As for creating work, Elizabeth Streb comes in with movement ideas and we work in a "see what you can do" mode. She will then have questions to develop and experiment. We're not allowed to say "no" or "I can't" but are encouraged, rather, to try anything no matter how absurd or impossibleit may seem. It may not work as intended, but other things will evolve. We work under the belief that movement takes as long as it takes and that it has its own rhythm and sound, and therefore never rehearse to music.

The complete company currently is comprised of seven dancers, plus two grant writers, our office manager and education director, and a studio manager/technical director. Our school in Brooklyn is finally starting to pay the rent, and our spring and fall in-studio performance seasons break even. We have mostly young students, from 4-12 years old, 14 classes a week, plus adult classes in PopAction Technique, and a new flying trapeze school.

What are your classes like? How do you teach what you do?

We begin with simple acrobatic gymnastic techniques, sometimes simple and pared down company repertory. We use a simple physical vocabulary and try to develop this to an archetypal level, deploying geometric shapes and pedestrian movement, using all surfaces of the body as bases of support.


How would you characterize STREB's work?

Art meets science and physics... but there is also a side line of humor in the work. It's the joy of flight, the drama of human beings accomplishing seemingly impossible feats. It's X-games on the stage. Though it comes from the "dance" world, it is something that everyone can understand and leave excited and transformed.


It's clearly very physical. How do you get and stay in shape?

I like to swim and I make sure that my cardio rate is up. I do about 20 minutes of cardio workmost days and do pushups, pullups, yoga, pilates, etc in addition to rehearsals. Most of the physical strength, to do the work, comes simply from doing the work 4 hrs a day, 4 days a week, plus teaching. We don't do a lot of extra "lifting" on the side. It's not about getting huge, per se, but more about having complete functionality and efficiency of movement.


What are the risks?

There is riskiness, but it's not as risky as it looks; nonetheless, there are injuries. Everyone
goes home with tired muscles from extreme use. The flying harnesses are tight, and often leave bruises and chafing around the waist and legs. A couple of us have been hit in the head with the cinder blocks. A jammed finger here, a black eye there, but it's all par for the course really. It's an action environment and we feel that if it isn't extreme, if you are not taking risks, why bother?!

What's it like free falling?

Everything slows down and various minutiae become noticeable. Finding a perfect line for the perfect landing. With falls over 20 feet I can feel the acceleration, hearing and feeling the wind and velocity increase. Then I hear the entire audience collectively inhale (gasp!) and it almost seems like I suck towards them just a tiny bit. In "Gravity" I fall from 25 feet.

One time, after I had already launched off, I could see the mats were not directly below as usual. It was quite a fright. I was sure I was going to hit the hard stage floor. I had to quickly twist and adjust in the air to land correctly (well, just land on the mat at all) though it was in quite a heap, and not the nice impact dispersing line I am used to. It's quite a rush.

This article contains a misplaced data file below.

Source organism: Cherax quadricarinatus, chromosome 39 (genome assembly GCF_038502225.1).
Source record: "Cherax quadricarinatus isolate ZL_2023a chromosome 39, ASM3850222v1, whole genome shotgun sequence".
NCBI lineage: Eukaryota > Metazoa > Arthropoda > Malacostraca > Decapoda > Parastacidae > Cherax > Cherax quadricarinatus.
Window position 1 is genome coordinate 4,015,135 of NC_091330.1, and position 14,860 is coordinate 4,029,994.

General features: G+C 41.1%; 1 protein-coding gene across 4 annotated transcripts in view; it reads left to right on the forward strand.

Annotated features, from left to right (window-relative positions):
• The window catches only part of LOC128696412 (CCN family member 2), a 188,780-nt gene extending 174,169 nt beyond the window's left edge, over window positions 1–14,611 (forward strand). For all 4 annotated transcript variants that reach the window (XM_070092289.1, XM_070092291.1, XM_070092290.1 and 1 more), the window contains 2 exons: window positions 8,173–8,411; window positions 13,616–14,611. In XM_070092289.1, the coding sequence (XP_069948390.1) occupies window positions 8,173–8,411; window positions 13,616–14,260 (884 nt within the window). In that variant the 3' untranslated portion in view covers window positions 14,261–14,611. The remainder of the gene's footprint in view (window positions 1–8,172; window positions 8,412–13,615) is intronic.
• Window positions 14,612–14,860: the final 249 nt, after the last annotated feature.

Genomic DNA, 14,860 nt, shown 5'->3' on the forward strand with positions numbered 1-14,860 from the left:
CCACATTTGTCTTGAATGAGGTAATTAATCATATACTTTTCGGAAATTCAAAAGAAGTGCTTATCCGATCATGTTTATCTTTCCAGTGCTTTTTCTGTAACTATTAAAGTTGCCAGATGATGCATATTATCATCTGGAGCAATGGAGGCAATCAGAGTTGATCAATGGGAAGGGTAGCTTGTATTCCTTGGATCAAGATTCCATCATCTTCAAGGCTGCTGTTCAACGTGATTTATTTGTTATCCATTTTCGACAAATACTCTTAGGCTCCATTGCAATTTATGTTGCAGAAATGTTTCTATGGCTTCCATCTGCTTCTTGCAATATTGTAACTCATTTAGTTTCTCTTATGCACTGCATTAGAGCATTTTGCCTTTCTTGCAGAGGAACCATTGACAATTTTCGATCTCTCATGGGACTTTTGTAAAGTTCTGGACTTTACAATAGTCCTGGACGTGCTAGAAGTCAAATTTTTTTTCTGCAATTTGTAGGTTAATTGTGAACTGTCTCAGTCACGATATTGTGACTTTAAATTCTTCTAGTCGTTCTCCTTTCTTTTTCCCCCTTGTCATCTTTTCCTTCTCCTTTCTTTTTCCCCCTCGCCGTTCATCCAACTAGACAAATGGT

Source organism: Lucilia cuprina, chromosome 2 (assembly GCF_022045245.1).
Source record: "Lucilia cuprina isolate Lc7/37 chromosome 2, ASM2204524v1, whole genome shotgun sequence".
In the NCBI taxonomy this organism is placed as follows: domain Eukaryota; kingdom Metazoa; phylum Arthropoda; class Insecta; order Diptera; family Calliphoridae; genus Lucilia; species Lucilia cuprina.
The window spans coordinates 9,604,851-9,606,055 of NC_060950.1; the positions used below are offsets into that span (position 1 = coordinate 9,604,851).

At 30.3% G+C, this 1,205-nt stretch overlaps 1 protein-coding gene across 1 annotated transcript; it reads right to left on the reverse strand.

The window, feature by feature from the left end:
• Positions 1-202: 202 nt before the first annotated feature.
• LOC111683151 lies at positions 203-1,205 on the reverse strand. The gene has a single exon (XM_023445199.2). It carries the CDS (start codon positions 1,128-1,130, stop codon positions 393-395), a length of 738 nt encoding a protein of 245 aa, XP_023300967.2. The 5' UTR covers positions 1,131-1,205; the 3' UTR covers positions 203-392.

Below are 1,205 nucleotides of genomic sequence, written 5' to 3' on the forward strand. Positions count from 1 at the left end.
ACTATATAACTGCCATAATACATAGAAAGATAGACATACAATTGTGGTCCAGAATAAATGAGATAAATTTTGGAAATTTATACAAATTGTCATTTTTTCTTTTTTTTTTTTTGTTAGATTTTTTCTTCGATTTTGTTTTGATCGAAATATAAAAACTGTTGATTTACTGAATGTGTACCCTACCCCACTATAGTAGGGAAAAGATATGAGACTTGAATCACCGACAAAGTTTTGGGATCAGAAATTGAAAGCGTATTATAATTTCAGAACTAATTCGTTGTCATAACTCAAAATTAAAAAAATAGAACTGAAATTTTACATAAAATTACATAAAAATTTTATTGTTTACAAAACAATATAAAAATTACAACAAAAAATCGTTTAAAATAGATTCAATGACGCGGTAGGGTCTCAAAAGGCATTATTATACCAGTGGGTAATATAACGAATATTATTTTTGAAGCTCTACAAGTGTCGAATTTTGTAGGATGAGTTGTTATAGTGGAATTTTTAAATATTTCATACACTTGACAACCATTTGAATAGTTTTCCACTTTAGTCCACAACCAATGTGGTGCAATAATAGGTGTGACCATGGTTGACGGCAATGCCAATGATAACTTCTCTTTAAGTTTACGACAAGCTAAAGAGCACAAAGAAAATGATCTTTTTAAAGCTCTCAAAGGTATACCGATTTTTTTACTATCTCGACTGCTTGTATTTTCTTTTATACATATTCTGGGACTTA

What does an "extremist" do for fun?

After rehearsals and performances, usually just eat and sleep above all else. I am lucky to have a back yard, and I do a little gardening back there and play with the cats that wander in. I would love one of my own, but the landlords won't allow pets. I am a pretty obsessive music collector. I enjoy all types of music though I definitely have a penchant for the electronic. I like music from many ethnic backgrounds. I like '80s music and was a bit of a "Goth" back in Wyoming. I listen to some classical, jazz, and hip-hop lately too. It's a little all over the map I guess. The Ipod has to be the best toy ever invented.

I skateboard to work every day. I see a lot of shows. I guess the typical NY stuff: museums, galleries, restaurants, films. I bungee jumped off the Manhattan bridge once with a friend for her 38th birthday, and went skydiving once off the coast of Oahu. Those are probably the only "extreme" things I have done. I used to snowboard when I lived in the mountains, but don't get to much anymore, I miss it. Though it's technically work, I do printwork and have acted and done stunts in a few commercials on the side, which can be pretty fun.

What more would you like to tell us about STREB?

For those that haven't seen our work, we appear on the "Midnight Sun" DVD by Cirque du Soleil ("Fly", "Ricochet", and my "Spin/Hayhook"). We also appeared on David Letterman a year ago performing our Plexi-Glass wall piece, "Ricochet". We will have a short tour in the Spring of '06 in NY, NJ, and FL, and check for complete info on future tour schedules classes, auditions and studio shows at our STREB Lab for Action Mechanics (S.L.A.M.). Our tours have taken us to Australia, Taipei, France, England, Chile, Singapore, Italy, and all over the U.S. That's probably been the best thing about STREB, getting to travel.

For dancers interested in auditioning for STREB we have auditions roughly every two years. Our dancers are on annual contracts and expected to make a two year commitment. The work is part-time, but it's a full-time commitment to maintain physicality. S.L.A.M. is open to the public and rehearsals are open to the public as well.

I have been working with STREB now for going on nine years, and as long as I continue to stay as fascinated with the work as I always have been, I will continue to fly and bang around the box truss 'til I'm (black and) blue in the face.

Read related stories in the press and see what others are saying. Click here.


about uswriters' guidelinesfaqprivacy policycopyright noticeadvertisingcontact us